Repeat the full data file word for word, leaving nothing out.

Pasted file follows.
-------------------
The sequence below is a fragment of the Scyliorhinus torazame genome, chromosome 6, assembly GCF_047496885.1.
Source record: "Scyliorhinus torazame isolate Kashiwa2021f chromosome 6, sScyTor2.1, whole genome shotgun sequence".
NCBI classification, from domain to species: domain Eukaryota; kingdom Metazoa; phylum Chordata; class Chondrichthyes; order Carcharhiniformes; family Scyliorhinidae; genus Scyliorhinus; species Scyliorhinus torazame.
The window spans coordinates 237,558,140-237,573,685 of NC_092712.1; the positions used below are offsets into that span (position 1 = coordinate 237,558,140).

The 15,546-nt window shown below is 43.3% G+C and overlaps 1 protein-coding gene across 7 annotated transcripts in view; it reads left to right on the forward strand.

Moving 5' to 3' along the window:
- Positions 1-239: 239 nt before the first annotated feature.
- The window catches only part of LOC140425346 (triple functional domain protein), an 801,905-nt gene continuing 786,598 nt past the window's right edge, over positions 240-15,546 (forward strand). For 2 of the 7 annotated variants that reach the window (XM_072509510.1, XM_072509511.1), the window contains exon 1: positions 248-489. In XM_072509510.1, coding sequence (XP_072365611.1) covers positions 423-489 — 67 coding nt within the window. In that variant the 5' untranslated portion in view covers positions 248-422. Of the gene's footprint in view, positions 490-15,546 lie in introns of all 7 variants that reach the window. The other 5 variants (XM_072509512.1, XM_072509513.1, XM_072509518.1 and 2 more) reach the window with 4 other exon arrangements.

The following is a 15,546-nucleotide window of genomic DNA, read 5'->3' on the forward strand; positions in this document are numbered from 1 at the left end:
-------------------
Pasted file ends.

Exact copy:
The sequence below is a fragment of the Scyliorhinus torazame genome, chromosome 6, assembly GCF_047496885.1.
Source record: "Scyliorhinus torazame isolate Kashiwa2021f chromosome 6, sScyTor2.1, whole genome shotgun sequence".
NCBI classification, from domain to species: domain Eukaryota; kingdom Metazoa; phylum Chordata; class Chondrichthyes; order Carcharhiniformes; family Scyliorhinidae; genus Scyliorhinus; species Scyliorhinus torazame.
The window spans coordinates 237,558,140-237,573,685 of NC_092712.1; the positions used below are offsets into that span (position 1 = coordinate 237,558,140).

The 15,546-nt window shown below is 43.3% G+C and overlaps 1 protein-coding gene across 7 annotated transcripts in view; it reads left to right on the forward strand.

Moving 5' to 3' along the window:
- Positions 1-239: 239 nt before the first annotated feature.
- The window catches only part of LOC140425346 (triple functional domain protein), an 801,905-nt gene continuing 786,598 nt past the window's right edge, over positions 240-15,546 (forward strand). For 2 of the 7 annotated variants that reach the window (XM_072509510.1, XM_072509511.1), the window contains exon 1: positions 248-489. In XM_072509510.1, coding sequence (XP_072365611.1) covers positions 423-489 — 67 coding nt within the window. In that variant the 5' untranslated portion in view covers positions 248-422. Of the gene's footprint in view, positions 490-15,546 lie in introns of all 7 variants that reach the window. The other 5 variants (XM_072509512.1, XM_072509513.1, XM_072509518.1 and 2 more) reach the window with 4 other exon arrangements.

The following is a 15,546-nucleotide window of genomic DNA, read 5'->3' on the forward strand; positions in this document are numbered from 1 at the left end: